Current evaluation of GBM response to therapy involves assessment of contrast enhanced MRI. However, this imaging modality does not adequately address the extent of infiltration of glioma cells into surrounding normal brain. In addition, low grade gliomas generally do not demonstrate contrast enhancement. [18F]-FACBC is a non-metabolized amino acid that depends on the L-type amino acid transporter (LAT1) for entry across the blood-brain and blood-tumor barriers. The PI3K/AKT/mTOR cascade, activated in the majority of GBMs and a major focus of translational glioma research, regulates LAT1 activity. We hypothesize that [18F]-FACBC-PET imaging will identify areas of high and low PI3K/AKT/mTOR signaling, and that this will be a non-invasive assay for inhibition of PI3K during therapy for high grade gliomas.
We first aim to identify molecular determinants of [18F]FACBC uptake in patients with gliomas. Such molecular profiling of tumor tissue may allow identification of a subset of tumors sensitive to a particular therapy. The availability of a non-invasive imaging technique that could guide therapy would represent a major advance in glioma translational research. To correlate imaging with molecular abnormalities, we will analyze tissue from tumor biopsies targeting regions of high and low tracer uptake.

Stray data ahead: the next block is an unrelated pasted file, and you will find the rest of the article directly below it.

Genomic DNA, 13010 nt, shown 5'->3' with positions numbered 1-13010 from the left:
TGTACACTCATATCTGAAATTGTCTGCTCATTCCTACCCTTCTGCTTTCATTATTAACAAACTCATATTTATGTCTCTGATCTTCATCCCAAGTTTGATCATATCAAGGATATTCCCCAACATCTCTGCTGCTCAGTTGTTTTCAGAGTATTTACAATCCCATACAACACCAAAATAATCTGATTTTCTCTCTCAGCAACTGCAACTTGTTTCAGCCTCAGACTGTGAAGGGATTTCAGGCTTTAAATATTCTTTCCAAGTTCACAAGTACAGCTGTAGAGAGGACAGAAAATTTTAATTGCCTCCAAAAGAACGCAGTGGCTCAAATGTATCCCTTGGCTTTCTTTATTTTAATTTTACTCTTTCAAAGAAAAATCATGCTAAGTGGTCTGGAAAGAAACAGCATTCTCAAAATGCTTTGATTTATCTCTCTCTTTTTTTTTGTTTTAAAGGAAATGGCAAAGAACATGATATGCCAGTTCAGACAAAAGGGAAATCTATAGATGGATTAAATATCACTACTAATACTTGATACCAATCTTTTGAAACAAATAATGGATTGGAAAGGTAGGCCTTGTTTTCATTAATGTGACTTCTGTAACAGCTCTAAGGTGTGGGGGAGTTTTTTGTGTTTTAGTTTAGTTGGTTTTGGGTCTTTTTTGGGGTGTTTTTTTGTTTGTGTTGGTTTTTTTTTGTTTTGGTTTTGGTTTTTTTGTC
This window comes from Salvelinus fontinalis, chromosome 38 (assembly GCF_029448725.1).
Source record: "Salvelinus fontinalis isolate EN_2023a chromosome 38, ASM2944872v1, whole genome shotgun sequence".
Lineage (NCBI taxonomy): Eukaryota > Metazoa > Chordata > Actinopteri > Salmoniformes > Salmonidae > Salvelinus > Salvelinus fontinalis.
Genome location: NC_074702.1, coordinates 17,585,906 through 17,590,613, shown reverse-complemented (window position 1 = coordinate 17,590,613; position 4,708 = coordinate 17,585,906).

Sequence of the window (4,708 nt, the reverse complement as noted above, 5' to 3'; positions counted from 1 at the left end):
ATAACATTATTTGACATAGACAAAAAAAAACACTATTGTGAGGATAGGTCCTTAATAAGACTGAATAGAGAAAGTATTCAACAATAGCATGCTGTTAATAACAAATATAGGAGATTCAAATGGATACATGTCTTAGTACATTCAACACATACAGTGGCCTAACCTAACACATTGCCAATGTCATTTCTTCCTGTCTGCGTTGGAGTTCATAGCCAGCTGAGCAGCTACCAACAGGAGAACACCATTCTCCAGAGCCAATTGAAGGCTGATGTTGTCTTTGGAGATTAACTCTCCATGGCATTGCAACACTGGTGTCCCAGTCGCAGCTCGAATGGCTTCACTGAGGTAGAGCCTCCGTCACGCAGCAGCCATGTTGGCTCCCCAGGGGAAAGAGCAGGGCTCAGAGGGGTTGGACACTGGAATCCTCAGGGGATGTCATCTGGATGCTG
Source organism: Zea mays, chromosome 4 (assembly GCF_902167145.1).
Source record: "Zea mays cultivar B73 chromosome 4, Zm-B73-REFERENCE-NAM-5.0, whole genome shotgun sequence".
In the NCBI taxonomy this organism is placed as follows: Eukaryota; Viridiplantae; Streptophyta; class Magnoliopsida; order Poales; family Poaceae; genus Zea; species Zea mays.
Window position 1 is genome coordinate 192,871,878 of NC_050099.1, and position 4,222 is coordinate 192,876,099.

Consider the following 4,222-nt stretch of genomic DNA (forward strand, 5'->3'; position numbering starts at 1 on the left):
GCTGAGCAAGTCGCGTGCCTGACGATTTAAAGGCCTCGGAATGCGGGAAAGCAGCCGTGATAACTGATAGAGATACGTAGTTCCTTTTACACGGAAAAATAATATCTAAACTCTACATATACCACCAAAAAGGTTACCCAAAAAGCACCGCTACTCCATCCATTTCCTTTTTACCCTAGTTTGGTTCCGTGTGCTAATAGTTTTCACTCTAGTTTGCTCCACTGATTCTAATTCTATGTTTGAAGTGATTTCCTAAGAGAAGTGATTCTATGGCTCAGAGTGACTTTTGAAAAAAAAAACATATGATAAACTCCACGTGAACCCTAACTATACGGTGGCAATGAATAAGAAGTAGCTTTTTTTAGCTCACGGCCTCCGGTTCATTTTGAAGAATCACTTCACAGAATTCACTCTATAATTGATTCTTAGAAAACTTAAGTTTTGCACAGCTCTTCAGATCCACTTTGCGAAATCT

We next aim to determine the effects of PI3K/AKT/mTOR pathway inhibition on [18F]FACBC PET imaging. A subset of patients will receive a PI3K/AKT/mTOR inhibitor before a planned tumor resection and undergo FACBC-PET imaging at baseline (pre-treatment) and again immediately before surgery (i.e., during therapy). We will assess changes in FACBC uptake during treatment in comparison with the molecular analyses of corresponding tissue samples. If FACBC-PET imaging changes correspond with inhibition of PI3K/AKT/mTOR, this will demonstrate that FACBC-PET can serve as a surrogate marker of pathway inhibition. If effective, FACBC-PET can serve as important clinical tool in both the assessment and treatment of brain tumors. Our proposal aims to generate a bridge between tissue analysis and PET imaging.
Finally, we will determine the utility of early FACBC-PET as a predictor of clinical outcome. Patients will undergo FACBC-PET imaging of the brain both at baseline and after 2 weeks of treatment with a PI3K/AKT/mTOR inhibitor. We hypothesize that a reduction in FACBC uptake at this “early” time point will predict radiographic response as measured by MRI at a later time, and that increased or unchanged uptake will predict tumor progression. Such a finding would be highly significant because it would allow discontinuation of an experimental drug after only a few weeks of therapy, sparing patients prolonged therapy with an ineffective and potentially toxic regimen.